In 2014, total U.S. sales of plug-in electric vehicles (EVs) hit 118,000. This was a 27% increase over 2013 and the first time in history that electric vehicle sales have reached six figures. While those numbers seem to promise a bright future for electric cars, another development threatens to knock EVs right off the road: plummeting gasoline prices. With the price of a gallon of regular gasoline at a five-year low, consumers thinking about going electric face a difficult financial choice. EVs may be cool, quiet and clean, but if they can't compete with traditional vehicles on cost, it will be difficult to claim a significant share of the automobile market.
Thinking about retirement? Try our free 401(k) calculator.
To determine where (and if) electric vehicles make financial sense, SmartAsset compared total costs of ownership for three of the most popular EVs--the Tesla Model S, the Ford Focus EV and the Nissan Leaf--to ownership costs of their gasoline-powered equivalents. In our analysis, we considered retail price for a new vehicle (although buying used may be the smarter choice), fuel and energy prices, state and local taxes, state and federal subsidies and average miles driven. (Read more about our methodology below.) Key Findings
- 29%. That's the share of the 150 cities in our study in which total cost for electric vehicles is lower than that for gasoline-powered vehicles.
- Subsidies are a big deal. Without national and state subsidies for electric vehicle purchases, EVs would lose out to traditional vehicles on cost in every city in the country. The federal tax credit of $7,500 is especially important, but it only applies to people with a large enough tax bill to claim the credit. That means the savings we found may be harder to attain for people with low incomes.
- Georgia, California, Colorado. These three states accounted for 10 of the top 15 cities for electric vehicles. Why? Again: it's all about the subsidies. These states offer strong incentives for electric vehicle purchasers, such as the $5,000 tax credit offered in Georgia.
1. Atlanta, Georgia
Thanks to the state of Georgia's generous subsidy program for electric vehicles, which features a tax credit worth 20% of the price of any zero-emission EV (up to $5,000), residents of Atlanta could save an average of $5,273 by buying electric. That's an edge that doesn't look to go away any time soon, even with falling gas prices. This makes the ATL the best U.S. city to save money by going electric (in addition to being in the best county in Georgia to save money with a refinance).
2. Augusta, Georgia
As in Atlanta, drivers in Augusta who are interested in buying an electric car will benefit greatly from Georgia's strong incentives for EV purchasers. The main difference between Augusta and Atlanta, when it comes to EVs, is that drivers in Atlanta spend more time (and drive more miles) in their cars. According to the Federal Highway Administration, residents of Augusta drove 10,744 miles per capita in 2012, while Atlantans drove 13,530. That means extra savings for EVs in Atlanta, since electric vehicles generally cost less to operate on a per mile basis.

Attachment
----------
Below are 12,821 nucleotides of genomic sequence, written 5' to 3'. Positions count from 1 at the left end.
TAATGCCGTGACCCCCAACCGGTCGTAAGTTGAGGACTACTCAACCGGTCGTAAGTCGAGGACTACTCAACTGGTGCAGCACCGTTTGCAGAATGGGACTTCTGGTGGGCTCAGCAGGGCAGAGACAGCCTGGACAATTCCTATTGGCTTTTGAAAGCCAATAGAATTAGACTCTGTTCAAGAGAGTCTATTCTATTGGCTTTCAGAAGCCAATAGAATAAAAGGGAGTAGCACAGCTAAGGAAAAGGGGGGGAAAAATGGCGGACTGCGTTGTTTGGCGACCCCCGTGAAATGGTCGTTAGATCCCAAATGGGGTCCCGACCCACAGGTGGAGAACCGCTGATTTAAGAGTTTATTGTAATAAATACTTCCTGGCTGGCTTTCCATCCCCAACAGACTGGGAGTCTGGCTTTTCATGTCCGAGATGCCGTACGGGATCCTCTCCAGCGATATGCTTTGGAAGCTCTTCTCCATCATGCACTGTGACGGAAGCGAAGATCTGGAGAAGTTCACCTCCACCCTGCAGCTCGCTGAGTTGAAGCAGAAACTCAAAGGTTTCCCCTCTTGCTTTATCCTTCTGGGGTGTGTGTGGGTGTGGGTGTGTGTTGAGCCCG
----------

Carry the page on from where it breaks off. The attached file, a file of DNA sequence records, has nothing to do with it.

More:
3. Seattle, Washington
Electric car owners in the Puget Sound region benefit from the state of Washington's cheap, mostly hydroelectric energy, which, at an average of 8.83 cents per kilowatt-hour, is the cheapest in the nation (not to mention the cleanest). Sweetening the deal is the sales tax exemption on EVs for Washington state residents. With a tax rate of 9.5% in the city of Seattle, that adds up to between $2,700 and $6,500 in savings for the three electric cars in our analysis.
4. Los Angeles, California
Teslas are becoming increasingly popular in Los Angeles and with good reason. Our analysis found that for the average LA driver, the total cost of a Tesla is about $5,124 less than a comparable BMW. For drivers in a position to take advantage of one of the three "super-charging" stations in the LA area, the difference may be even greater. At these stations, Tesla owners get to charge their vehicles for free, and in a fraction of the time it takes to charge at home. EV drivers also benefit from the State of California's $2,500 rebate for battery-powered electric vehicle purchases.
5. San Diego, California
Among the benefits that California electric car owners receive is eligibility to drive in carpool lanes without any passengers. This is especially helpful in San Diego, which is often rated among the most congested cities in the U.S. Of course, EV owners in the fast lanes should be prepared to suffer the scorn of other drivers who remain stuck in traffic and burning gas.
6. Naples, Florida